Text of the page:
With their computer systems compromised, field staff went to substations and manually reclosed breakers, restoring all of the customers to service in three to six hours.
“It is important to note that there are risks operating your system without the benefit of an automated dispatch control center, and utilities that are more reliant on automation may not be able to restore large portions of their system this way,” said Michael Assante, SANS Institute director of ICSs and one of the report’s authors, in a January blog post. “In many ways, the Ukrainian operators should be commended for their diligence and restoration efforts.”
While the report’s authors found the companies’ restoration admirable, they had plenty to criticize, saying the utilities missed opportunities to detect the intrusion during the months of reconnaissance and testing that preceded the attack.
According to the report, the companies’ firewalls allowed the adversaries to exercise remote control, and the VPNs from their business networks into the ICSs appeared to lack basic two‐factor authentication; think cash machines, which require both a bank card and a personal identification number.
The companies also appeared to lack the capability to continually monitor their ICS networks for increased traffic that could indicate rogue firmware updates, the report said. “In a prolonged attack campaign, there are likely numerous opportunities to detect and defend the targeted system.”
Why the three oblenergos were targeted is unclear, but John Hultquist, director of cyberespionage analysis for computer security firm iSight Partners, said he believes the attacks were the work of hackers aligned with the Russian government. He told The Washington Post that there are links between the malware used in the attacks and a cyberespionage campaign against NATO and Western European governments by a group of Russian hackers iSight named “SandWorm.”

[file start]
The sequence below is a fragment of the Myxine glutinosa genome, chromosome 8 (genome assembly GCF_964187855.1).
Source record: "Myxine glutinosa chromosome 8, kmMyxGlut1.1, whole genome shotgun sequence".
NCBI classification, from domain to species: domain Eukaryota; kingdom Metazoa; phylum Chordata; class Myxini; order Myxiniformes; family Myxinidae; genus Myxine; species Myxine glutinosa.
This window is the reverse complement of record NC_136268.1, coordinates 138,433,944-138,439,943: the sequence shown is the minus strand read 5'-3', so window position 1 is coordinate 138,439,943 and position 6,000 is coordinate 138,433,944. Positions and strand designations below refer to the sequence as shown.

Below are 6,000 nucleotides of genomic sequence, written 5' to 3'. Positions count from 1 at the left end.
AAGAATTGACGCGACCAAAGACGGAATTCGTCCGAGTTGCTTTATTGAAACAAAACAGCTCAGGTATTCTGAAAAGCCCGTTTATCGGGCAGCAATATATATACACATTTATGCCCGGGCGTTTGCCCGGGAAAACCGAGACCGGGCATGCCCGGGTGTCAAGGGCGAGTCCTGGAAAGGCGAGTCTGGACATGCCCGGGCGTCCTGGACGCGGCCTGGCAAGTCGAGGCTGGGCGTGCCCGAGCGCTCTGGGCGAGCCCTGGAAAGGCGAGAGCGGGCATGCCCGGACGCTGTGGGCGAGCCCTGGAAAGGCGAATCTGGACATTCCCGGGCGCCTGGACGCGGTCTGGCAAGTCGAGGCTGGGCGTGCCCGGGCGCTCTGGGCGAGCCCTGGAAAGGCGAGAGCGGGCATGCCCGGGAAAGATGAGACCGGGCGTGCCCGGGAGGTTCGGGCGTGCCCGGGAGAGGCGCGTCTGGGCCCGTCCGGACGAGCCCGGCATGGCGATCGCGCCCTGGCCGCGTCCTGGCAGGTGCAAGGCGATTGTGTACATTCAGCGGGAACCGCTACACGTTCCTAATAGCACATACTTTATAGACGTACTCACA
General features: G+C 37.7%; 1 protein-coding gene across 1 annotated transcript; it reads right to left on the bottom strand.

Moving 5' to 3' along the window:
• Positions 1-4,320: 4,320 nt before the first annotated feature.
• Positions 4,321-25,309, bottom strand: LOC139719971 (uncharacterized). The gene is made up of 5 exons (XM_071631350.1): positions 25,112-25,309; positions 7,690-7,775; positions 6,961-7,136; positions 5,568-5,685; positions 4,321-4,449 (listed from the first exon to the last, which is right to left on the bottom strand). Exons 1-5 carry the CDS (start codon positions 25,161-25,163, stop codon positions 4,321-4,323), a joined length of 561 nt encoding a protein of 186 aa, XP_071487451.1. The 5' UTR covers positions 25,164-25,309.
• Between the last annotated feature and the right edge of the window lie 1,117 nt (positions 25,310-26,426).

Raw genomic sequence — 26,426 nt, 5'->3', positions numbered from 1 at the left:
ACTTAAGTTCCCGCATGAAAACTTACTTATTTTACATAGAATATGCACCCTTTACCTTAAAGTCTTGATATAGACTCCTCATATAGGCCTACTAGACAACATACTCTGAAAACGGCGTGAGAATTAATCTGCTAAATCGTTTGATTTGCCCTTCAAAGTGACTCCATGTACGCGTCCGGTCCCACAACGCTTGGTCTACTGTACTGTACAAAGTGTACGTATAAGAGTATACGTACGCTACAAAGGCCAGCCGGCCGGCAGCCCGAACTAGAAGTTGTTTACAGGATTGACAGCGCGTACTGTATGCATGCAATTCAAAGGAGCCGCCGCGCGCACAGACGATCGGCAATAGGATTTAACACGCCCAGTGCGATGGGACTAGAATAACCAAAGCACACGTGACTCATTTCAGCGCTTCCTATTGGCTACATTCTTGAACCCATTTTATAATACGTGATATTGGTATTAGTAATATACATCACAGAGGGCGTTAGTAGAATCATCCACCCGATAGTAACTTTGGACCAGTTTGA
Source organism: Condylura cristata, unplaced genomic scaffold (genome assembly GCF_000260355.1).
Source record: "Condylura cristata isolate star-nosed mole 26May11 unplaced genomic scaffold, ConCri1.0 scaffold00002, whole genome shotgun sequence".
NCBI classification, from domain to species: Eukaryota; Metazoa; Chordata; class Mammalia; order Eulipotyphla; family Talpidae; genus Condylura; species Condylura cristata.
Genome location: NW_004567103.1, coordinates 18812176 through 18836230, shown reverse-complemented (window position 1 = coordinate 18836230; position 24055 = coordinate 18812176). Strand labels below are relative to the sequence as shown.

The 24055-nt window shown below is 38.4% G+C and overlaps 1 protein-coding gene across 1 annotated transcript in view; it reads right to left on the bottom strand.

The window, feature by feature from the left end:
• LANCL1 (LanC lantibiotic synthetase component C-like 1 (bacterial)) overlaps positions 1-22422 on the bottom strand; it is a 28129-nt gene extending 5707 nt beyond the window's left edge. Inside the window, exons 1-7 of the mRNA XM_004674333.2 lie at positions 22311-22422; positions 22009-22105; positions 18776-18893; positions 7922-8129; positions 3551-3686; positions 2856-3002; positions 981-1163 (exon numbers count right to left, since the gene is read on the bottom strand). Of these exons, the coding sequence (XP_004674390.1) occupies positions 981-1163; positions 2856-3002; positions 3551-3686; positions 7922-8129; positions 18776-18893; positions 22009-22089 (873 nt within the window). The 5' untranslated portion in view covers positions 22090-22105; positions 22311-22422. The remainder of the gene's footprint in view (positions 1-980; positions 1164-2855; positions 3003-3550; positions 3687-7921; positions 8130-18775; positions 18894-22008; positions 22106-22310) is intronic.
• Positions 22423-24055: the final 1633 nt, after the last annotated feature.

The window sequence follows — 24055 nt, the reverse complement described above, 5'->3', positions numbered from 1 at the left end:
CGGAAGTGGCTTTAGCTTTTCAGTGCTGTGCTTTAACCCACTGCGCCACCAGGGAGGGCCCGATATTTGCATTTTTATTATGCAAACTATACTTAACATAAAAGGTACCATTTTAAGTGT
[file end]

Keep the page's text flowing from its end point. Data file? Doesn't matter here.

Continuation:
iSight said it has documented SandWorm infiltrations of Ukrainian government computer systems and telecommunications and energy companies since 2014, when Russia annexed Crimea in support of separatists in eastern Ukraine.
The report concludes with a number of recommendations, including eliminating unnecessary VPN pathways and developing “cyber blackstart” capabilities. But it warns that “it is likely that the adversary will modify attack approaches in follow‐on campaigns and these mitigation strategies may not be sufficient.”
Some analysts were initially skeptical of the Ukrainian government’s claims that the outages were the result of cyberattacks. “ICS organizations frequently have reliability issues and incorrectly blame cyber mechanisms such as malware found on the network that is unrelated to the outage,” the report said.
In this case, however, the report’s authors had no doubt about the credibility of the government’s and utilities’ claims. It also ranked the technical information available a 4 on a scale of 5, citing the availability of malware samples, observable ICS impacts, technical indicators and firsthand interviews.
The attack marks “the first time the world has seen this type of attack against [operational technology] systems in a nation’s critical infrastructure,” the report said. “This is an escalation from past destructive attacks that impacted general‐purpose computers and servers (e.g., Saudi Aramco, RasGas, Sands Casino and Sony Pictures).”
The report said there was nothing about Ukraine’s infrastructure that made it uniquely vulnerable.
“The impact of a similar attack may be different in other nations, but the attack methodology, tactics, techniques and procedures observed are employable in infrastructures around the world.”